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Starting a Sentence in Dutch: A corpus study of subject- and object-fronting

21 February 2008

 

What causes a speaker of Dutch to front a particular constituent? Gerlof Bouma investigated this question for subjects, direct objects and indirect objects.

A prominent type of word order variation in Dutch is variation in the choice of the directly pre-verbal constituent. The Dutch sentence ‘Ik vertel jou dat nog wel’("I'll tell you later") has got two variations with the same meaning: ‘Jou vertel ik dat nog wel’ and ‘Dat vertel ik jou nog wel.’

What causes a speaker to front a particular constituent? Motivated by existing results on word order, a corpus study of spoken Dutch reveals that grammatical function, NP type, and grammatical complexity independently influence the chance a constituent is fronted. Speakers frequently front subjects, definite NPs and demonstrative pronouns, but not objects, indefinite NPs or personal pronouns. A preference to place complex material rightmost causes longer constituents to be fronted less.

For a hearer, word order variation means that the order of constituents does not fix their interpretation. Several languages constrain word order variation when there is not enough information to guide hearers to the correct interpretation. This constraint also seems present as a trend in Dutch fronting: Speakers use the object-initial word order less often when hearers are more likely to misinterpret a sentence because subject and object have atypical definiteness or animacy properties. Bouma argues that this constraint shows that a complete understanding of word order variation must comprise speaker and hearer perspectives.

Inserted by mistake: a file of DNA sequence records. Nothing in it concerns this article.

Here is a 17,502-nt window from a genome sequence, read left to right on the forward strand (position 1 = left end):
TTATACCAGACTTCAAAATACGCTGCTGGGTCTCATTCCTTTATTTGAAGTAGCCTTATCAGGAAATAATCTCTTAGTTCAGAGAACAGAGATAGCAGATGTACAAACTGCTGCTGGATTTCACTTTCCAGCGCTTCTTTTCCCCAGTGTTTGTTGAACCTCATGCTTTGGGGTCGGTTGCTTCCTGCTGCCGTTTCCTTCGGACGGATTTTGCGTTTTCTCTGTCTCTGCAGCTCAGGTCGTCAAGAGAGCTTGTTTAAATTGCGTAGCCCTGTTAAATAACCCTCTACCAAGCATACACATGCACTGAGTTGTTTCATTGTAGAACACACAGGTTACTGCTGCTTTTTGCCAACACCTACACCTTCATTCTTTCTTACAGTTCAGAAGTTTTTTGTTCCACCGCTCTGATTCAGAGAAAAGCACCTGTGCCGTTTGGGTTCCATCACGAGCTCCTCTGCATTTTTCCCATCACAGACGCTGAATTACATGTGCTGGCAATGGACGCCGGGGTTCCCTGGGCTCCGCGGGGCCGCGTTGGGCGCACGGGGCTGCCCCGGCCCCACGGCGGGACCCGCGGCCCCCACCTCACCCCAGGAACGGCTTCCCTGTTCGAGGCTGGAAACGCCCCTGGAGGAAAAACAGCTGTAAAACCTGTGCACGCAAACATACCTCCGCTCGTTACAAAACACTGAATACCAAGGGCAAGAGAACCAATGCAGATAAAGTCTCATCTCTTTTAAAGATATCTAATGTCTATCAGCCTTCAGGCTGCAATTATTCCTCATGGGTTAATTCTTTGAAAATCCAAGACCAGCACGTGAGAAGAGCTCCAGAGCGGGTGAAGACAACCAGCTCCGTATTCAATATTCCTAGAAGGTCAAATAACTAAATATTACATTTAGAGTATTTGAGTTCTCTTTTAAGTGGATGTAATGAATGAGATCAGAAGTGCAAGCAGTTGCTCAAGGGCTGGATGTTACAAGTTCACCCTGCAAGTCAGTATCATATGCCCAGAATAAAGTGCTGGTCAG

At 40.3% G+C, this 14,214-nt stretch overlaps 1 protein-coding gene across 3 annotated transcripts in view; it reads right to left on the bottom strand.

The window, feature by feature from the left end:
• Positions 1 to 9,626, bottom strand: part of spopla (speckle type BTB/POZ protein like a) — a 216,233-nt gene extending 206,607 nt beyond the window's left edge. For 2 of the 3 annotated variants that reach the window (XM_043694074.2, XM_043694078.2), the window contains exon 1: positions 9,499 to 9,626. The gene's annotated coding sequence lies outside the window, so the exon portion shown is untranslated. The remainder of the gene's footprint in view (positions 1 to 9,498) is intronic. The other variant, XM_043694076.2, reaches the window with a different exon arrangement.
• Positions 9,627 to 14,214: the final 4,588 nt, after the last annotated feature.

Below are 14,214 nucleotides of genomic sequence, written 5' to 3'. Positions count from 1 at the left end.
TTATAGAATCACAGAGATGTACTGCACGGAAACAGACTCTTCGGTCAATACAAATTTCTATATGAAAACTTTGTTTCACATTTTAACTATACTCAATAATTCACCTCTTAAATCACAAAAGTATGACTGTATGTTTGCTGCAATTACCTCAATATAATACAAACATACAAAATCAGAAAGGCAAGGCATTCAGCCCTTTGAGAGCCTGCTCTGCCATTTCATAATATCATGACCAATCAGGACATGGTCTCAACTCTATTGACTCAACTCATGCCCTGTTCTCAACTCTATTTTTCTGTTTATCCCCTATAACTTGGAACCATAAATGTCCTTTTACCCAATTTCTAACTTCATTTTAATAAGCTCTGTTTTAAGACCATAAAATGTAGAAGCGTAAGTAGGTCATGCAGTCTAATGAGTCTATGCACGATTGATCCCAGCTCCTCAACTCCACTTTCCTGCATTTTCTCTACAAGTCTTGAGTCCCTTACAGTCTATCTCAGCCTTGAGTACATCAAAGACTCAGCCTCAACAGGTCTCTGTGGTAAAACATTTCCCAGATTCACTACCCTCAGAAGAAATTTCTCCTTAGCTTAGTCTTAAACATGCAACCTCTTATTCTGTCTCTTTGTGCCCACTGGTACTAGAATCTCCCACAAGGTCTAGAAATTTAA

Date and time: 21 februari 2008, 16.15 uur

PhD: G.J. Bouma

Dissertation: Starting a sentence in Dutch: A corpus study of subject- and object-fronting

Promotors: prof. J. Hoeksema en prof. H.E. de Swart

Faculty: arts

 

Last modified:15 September 2017 3.37 p.m.
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